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Crum & Forster Specialty Insurance Co. v. Explo Systems, Inc.

United States District Court, W.D. Louisiana, Shreveport Division

July 23, 2015



KAREN L. HAYES, Magistrate Judge.

Before the undersigned Magistrate Judge, on reference from the District Court, is a motion to have certain facts deemed admitted [doc. # 162] filed by plaintiffs Crum & Forster Specialty Insurance Company ("CFS") and Seneca Specialty Insurance Company ("Seneca"). The motion is unopposed. For reasons detailed below, the motion is GRANTED.[1]


On October 15, 2012, there was a large explosion at Explo Systems, Inc.'s ("Explo") munitions storage facility at Camp Minden, Louisiana. On December 14, 2012, CFS filed the instant complaint for declaratory judgment and rescission against its insured, Explo, seeking a determination that CFS did not owe a duty to defend or indemnify Explo for any claims arising out of the explosion, as well as rescission of the liability policy in effect at the time. See Complaint. On December 27, 2012, Seneca joined the suit as a party plaintiff to obtain similar relief against its insured, Explo. See 1st Amend. Complaint.

On August 12, 2013, however, Explo filed for bankruptcy protection, thus triggering the automatic bankruptcy stay. (Notice of Bankruptcy [doc. # 81]). Pursuant to plaintiff's motion, this court lifted the stay on June 19, 2014. (June 19, 2014, Order [doc. # 121]). On October 8, 2014, counsel for Explo withdrew from the case, and John W. Luster, Explo's Bankruptcy Trustee, was added as a notification party for Explo. See doc. #s 130-131.

On March 31, 2015, plaintiffs propounded their Second Set of Requests for Admissions to Explo, via John Luster. Plaintiffs also served the requests on former Explo officials/agents: John Frazier, registered agent; David Fincher, president/director; and David Smith, secretary/treasurer. (M/Deem Facts Admitted, Exh. C).

On May 6, 2015, John Luster responded to each of the requests for admission by stating either that "Respondent is the Chapter Seven Trustee of the debtor and has no independent knowledge of these facts, " it is "unknown to trustee, " or that it is "unknown except for what was in the newspaper." (Answers to 2nd Request for Admissions; M/Deem Facts Admitted, Exh. A). Plaintiffs did not receive responses from any other source.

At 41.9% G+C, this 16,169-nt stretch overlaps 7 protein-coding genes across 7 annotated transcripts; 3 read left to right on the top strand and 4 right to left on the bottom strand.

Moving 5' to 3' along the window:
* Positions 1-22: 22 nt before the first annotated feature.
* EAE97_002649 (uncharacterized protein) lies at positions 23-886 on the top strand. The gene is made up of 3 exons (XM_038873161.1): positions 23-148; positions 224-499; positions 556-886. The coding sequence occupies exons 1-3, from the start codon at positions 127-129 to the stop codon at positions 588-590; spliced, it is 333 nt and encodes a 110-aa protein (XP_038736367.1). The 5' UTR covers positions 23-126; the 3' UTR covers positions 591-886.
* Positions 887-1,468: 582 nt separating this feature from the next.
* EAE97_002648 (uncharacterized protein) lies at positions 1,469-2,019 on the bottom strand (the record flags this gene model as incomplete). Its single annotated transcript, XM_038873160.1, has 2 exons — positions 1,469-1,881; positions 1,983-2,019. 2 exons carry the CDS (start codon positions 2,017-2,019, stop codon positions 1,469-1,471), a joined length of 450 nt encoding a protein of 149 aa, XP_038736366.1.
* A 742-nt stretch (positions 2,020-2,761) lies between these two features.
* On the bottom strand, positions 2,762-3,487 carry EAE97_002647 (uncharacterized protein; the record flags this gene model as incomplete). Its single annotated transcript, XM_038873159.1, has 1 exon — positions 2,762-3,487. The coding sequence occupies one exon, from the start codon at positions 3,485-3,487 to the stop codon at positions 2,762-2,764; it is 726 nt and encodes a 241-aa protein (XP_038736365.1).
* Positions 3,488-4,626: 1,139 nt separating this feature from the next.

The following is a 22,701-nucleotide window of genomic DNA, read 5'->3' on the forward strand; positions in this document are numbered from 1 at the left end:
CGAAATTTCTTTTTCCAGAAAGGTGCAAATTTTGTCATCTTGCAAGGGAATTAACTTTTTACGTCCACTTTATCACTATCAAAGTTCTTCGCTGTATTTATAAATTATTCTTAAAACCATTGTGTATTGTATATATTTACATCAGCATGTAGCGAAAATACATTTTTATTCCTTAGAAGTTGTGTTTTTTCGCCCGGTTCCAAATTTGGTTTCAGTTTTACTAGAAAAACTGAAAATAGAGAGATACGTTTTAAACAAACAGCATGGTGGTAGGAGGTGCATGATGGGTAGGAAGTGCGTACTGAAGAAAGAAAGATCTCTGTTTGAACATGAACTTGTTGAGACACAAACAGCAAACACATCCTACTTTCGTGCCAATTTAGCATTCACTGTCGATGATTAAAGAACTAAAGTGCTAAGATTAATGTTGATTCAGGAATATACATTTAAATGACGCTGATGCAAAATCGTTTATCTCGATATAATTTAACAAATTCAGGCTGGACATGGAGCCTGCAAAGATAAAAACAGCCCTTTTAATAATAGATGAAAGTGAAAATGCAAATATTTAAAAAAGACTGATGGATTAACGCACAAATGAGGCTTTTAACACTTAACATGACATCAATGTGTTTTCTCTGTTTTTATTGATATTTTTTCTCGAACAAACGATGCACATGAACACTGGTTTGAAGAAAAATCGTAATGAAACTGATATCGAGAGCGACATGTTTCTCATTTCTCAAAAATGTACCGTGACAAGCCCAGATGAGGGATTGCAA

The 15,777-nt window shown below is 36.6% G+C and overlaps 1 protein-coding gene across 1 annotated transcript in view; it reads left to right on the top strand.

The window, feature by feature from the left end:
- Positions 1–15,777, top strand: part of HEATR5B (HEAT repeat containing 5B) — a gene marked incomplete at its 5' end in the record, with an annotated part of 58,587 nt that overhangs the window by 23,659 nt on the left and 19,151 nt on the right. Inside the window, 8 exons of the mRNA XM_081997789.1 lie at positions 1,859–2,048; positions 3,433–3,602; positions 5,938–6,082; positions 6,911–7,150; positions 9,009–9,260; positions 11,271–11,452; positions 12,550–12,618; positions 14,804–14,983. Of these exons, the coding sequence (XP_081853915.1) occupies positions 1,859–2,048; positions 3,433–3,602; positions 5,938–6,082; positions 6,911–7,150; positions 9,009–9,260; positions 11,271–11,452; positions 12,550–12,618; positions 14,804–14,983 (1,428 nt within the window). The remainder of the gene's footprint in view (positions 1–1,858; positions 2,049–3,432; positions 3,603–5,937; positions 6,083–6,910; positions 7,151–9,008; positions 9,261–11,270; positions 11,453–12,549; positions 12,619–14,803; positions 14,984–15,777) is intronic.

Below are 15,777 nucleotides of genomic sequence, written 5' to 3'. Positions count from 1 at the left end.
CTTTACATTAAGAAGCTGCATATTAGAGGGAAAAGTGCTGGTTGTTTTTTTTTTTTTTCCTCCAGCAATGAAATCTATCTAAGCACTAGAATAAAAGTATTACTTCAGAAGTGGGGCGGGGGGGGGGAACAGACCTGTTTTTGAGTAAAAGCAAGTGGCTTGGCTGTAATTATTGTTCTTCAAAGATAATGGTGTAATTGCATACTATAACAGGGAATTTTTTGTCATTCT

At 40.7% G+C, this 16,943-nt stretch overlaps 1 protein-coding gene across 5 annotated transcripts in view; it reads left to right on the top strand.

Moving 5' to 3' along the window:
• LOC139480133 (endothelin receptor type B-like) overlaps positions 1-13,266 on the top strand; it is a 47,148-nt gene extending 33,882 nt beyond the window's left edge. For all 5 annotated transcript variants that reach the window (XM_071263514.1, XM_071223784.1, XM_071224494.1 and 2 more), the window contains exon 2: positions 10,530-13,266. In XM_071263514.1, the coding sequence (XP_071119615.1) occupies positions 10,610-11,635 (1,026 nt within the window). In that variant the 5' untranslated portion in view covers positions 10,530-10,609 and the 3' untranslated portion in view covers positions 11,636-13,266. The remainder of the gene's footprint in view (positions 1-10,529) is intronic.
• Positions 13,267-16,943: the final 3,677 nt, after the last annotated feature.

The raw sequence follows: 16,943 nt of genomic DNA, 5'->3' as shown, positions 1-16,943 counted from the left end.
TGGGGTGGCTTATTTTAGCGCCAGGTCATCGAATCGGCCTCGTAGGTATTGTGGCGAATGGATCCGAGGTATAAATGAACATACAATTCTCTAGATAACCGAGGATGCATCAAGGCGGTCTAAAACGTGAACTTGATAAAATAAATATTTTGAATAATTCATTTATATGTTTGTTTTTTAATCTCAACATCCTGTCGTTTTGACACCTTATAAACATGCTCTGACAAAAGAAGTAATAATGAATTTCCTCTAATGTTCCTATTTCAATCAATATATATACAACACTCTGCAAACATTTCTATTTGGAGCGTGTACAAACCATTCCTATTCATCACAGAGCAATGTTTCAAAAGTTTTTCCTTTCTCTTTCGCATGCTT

On June 26, 2015, plaintiffs filed the instant motion to have certain facts deemed admitted. They contend that Explo's responses are insufficient because Explo failed to make a reasonable inquiry before claiming that it lacked requisite knowledge or information to respond. Explo did not file an opposition to the motion, and the time to do so has lapsed. See Notice of Motion Setting [doc. # 163]. Therefore, the motion is considered unopposed. Id.


Rule 36 of the Federal Rules of Civil Procedures provides that
a party may serve on any other party a written request to admit, for purposes of the pending action only, the truth of any matters within the scope of Rule 26(b)(1) relating to:
(A) facts, the application of law to fact, or opinions about either; and
(B) the genuineness of any described documents.

Fed.R.Civ.P. 36(a)(1).

Rule 36 permits litigants to request admissions regarding a broad range of matters, including ultimate facts and applications of law to fact. In re Carney, 258 F.3d 415, 419 (5th Cir. 2001) (citations omitted). This discovery device permits the parties to reduce the issues for trial, and to focus their attention on disputed matters. Id. Rule 36 further provides specific instructions for answering a request for admission:

[i]f a matter is not admitted, the answer must specifically deny it or state in detail why the answering party cannot truthfully admit or deny it. A denial must fairly respond to the substance of the matter; and when good faith requires that a party qualify an answer or deny only a part of a matter, the answer must specify the part admitted and qualify or deny the rest. The answering party may assert lack of knowledge or information as a reason for failing to admit or deny only if the party states that it has made reasonable inquiry and that the information it knows or can readily obtain is insufficient to enable it to admit or deny.

Fed.R.Civ.P. 36(a)(4).

A reasonable inquiry includes an investigation and inquiry of employees, agents, and others who conceivably and realistically may have information which would enable the respondent to fashion the appropriate response. Concerned Citizens of Belle Haven v. Belle Haven Club, 223 F.R.D. 39, 44 (D. Conn. 2004) (citing Henry v. Champlain Enters., 212 F.R.D. 73, 78 (N.D.N.Y.2003)).

Rule 36 authorizes the requesting party to move to determine the sufficiency of an answer or objection. Fed.R.Civ.P. 36(a)(6). Moreover, "[u]nless the court finds an objection justified, it must order that an answer be served. On finding that an answer does not comply with this rule, the court may order either that the matter is admitted or that an amended answer be served." Id.


Here, it is apparent that respondent failed to make reasonable inquiry before responding to the discovery requests. There is no indication that Mr. Luster contacted Explo's former directors, officers, and other employees in an effort to uncover responsive information. As a result, Explo cannot claim lack of knowledge/information as a basis for its professed inability to admit or deny the discovery requests. Fed.R.Civ.P. 36(a)(4). Accordingly,

IT IS ORDERED that plaintiffs' motion to deem admitted its Second Set of Requests for Admissions [doc. # 162] is hereby GRANTED. Fed.R.Civ.P. 36(a)(6).

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